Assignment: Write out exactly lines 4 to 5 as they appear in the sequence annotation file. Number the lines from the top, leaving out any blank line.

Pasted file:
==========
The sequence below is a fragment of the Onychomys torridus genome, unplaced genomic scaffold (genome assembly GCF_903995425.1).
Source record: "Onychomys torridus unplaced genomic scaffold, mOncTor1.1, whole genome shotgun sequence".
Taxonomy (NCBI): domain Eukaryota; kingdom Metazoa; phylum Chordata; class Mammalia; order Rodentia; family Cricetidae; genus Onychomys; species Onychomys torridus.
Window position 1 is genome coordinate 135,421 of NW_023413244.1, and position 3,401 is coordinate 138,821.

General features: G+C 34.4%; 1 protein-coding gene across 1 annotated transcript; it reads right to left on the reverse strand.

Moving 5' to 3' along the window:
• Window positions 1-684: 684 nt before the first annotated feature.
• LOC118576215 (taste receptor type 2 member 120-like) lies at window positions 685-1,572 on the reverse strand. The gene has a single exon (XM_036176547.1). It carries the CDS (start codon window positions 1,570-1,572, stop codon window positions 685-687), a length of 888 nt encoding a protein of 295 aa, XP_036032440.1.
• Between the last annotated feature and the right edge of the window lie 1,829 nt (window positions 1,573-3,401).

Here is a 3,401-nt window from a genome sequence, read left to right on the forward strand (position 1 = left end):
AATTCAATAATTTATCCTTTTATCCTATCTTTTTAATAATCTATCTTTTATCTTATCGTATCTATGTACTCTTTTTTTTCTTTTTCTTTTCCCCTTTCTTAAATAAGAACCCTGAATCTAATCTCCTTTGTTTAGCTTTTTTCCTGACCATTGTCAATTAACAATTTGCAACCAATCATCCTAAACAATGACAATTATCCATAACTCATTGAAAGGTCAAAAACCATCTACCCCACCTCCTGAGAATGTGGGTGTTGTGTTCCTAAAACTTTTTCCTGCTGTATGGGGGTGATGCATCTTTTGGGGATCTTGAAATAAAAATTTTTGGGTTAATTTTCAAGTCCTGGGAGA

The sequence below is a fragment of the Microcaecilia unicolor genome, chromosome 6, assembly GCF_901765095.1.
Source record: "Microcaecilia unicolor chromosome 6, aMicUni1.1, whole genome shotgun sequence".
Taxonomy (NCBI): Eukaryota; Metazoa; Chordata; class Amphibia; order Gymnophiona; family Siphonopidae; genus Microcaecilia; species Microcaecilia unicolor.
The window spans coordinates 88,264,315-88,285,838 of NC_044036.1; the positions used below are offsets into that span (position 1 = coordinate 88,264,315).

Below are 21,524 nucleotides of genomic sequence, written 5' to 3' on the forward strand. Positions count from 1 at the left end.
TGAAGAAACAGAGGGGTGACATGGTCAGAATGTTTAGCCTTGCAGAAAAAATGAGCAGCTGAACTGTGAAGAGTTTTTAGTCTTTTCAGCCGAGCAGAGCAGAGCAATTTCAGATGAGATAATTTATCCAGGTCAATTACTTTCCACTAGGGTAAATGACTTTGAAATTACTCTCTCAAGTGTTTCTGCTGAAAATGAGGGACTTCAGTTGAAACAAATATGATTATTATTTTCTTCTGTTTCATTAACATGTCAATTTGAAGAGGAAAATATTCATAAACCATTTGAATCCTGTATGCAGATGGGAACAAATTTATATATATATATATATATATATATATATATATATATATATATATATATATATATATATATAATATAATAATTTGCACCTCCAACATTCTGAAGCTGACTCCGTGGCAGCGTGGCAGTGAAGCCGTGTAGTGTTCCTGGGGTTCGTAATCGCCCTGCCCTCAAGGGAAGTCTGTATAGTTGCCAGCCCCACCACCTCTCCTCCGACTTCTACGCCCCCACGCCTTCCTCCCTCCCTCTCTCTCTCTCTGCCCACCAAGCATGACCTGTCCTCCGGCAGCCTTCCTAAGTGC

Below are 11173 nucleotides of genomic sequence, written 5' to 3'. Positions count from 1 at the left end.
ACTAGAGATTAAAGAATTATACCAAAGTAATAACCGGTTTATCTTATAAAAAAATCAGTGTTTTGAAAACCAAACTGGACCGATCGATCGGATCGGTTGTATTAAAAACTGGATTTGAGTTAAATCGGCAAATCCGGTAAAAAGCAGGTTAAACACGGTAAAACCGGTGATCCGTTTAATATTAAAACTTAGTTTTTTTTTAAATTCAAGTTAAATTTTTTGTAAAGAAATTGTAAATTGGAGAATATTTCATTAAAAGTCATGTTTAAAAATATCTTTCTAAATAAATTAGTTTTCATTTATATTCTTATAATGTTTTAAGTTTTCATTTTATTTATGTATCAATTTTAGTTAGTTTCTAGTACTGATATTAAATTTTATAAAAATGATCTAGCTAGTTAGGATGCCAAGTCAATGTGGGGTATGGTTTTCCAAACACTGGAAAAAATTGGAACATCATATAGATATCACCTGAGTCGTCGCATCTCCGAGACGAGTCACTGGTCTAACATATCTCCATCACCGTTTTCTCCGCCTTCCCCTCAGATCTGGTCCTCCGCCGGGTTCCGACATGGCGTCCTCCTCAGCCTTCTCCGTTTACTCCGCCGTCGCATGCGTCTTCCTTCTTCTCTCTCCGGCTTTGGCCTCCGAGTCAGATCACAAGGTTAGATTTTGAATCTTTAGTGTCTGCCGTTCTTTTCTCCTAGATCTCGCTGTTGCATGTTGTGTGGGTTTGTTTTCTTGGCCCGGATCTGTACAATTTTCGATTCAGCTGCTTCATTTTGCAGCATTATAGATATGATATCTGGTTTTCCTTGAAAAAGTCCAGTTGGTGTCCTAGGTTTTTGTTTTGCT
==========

Window position 1 is genome coordinate 135,421 of NW_023413244.1, and position 3,401 is coordinate 138,821.

General features: G+C 34.4%; 1 protein-coding gene across 1 annotated transcript; it reads right to left on the reverse strand.